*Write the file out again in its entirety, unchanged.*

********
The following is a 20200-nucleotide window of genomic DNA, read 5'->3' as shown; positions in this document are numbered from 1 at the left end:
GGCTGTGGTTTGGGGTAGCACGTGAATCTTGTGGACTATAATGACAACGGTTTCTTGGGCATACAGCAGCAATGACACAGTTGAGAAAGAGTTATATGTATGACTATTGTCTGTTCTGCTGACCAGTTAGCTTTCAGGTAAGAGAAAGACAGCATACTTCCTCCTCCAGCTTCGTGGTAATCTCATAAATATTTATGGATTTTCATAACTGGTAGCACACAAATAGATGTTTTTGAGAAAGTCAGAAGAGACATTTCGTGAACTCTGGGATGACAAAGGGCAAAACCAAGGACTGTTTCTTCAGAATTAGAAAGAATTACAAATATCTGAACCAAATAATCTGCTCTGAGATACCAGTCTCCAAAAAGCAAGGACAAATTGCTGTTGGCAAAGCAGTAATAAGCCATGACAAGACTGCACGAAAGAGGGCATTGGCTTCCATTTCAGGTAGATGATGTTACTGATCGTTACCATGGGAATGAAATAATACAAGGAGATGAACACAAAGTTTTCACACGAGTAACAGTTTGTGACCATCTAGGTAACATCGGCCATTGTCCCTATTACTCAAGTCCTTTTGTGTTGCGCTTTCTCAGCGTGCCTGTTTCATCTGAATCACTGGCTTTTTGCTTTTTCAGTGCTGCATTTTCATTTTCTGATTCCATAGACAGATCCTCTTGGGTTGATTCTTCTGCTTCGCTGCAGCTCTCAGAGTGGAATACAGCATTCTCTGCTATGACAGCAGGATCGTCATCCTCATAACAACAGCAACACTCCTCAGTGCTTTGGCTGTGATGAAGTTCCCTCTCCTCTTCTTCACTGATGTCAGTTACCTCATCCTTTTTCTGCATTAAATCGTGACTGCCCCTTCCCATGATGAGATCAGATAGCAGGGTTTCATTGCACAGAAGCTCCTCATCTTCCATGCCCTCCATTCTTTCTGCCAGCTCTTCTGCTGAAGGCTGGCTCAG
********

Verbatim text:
The following is a 20200-nucleotide window of genomic DNA, read 5'->3' as shown; positions in this document are numbered from 1 at the left end:
GGCTGTGGTTTGGGGTAGCACGTGAATCTTGTGGACTATAATGACAACGGTTTCTTGGGCATACAGCAGCAATGACACAGTTGAGAAAGAGTTATATGTATGACTATTGTCTGTTCTGCTGACCAGTTAGCTTTCAGGTAAGAGAAAGACAGCATACTTCCTCCTCCAGCTTCGTGGTAATCTCATAAATATTTATGGATTTTCATAACTGGTAGCACACAAATAGATGTTTTTGAGAAAGTCAGAAGAGACATTTCGTGAACTCTGGGATGACAAAGGGCAAAACCAAGGACTGTTTCTTCAGAATTAGAAAGAATTACAAATATCTGAACCAAATAATCTGCTCTGAGATACCAGTCTCCAAAAAGCAAGGACAAATTGCTGTTGGCAAAGCAGTAATAAGCCATGACAAGACTGCACGAAAGAGGGCATTGGCTTCCATTTCAGGTAGATGATGTTACTGATCGTTACCATGGGAATGAAATAATACAAGGAGATGAACACAAAGTTTTCACACGAGTAACAGTTTGTGACCATCTAGGTAACATCGGCCATTGTCCCTATTACTCAAGTCCTTTTGTGTTGCGCTTTCTCAGCGTGCCTGTTTCATCTGAATCACTGGCTTTTTGCTTTTTCAGTGCTGCATTTTCATTTTCTGATTCCATAGACAGATCCTCTTGGGTTGATTCTTCTGCTTCGCTGCAGCTCTCAGAGTGGAATACAGCATTCTCTGCTATGACAGCAGGATCGTCATCCTCATAACAACAGCAACACTCCTCAGTGCTTTGGCTGTGATGAAGTTCCCTCTCCTCTTCTTCACTGATGTCAGTTACCTCATCCTTTTTCTGCATTAAATCGTGACTGCCCCTTCCCATGATGAGATCAGATAGCAGGGTTTCATTGCACAGAAGCTCCTCATCTTCCATGCCCTCCATTCTTTCTGCCAGCTCTTCTGCTGAAGGCTGGCTCAG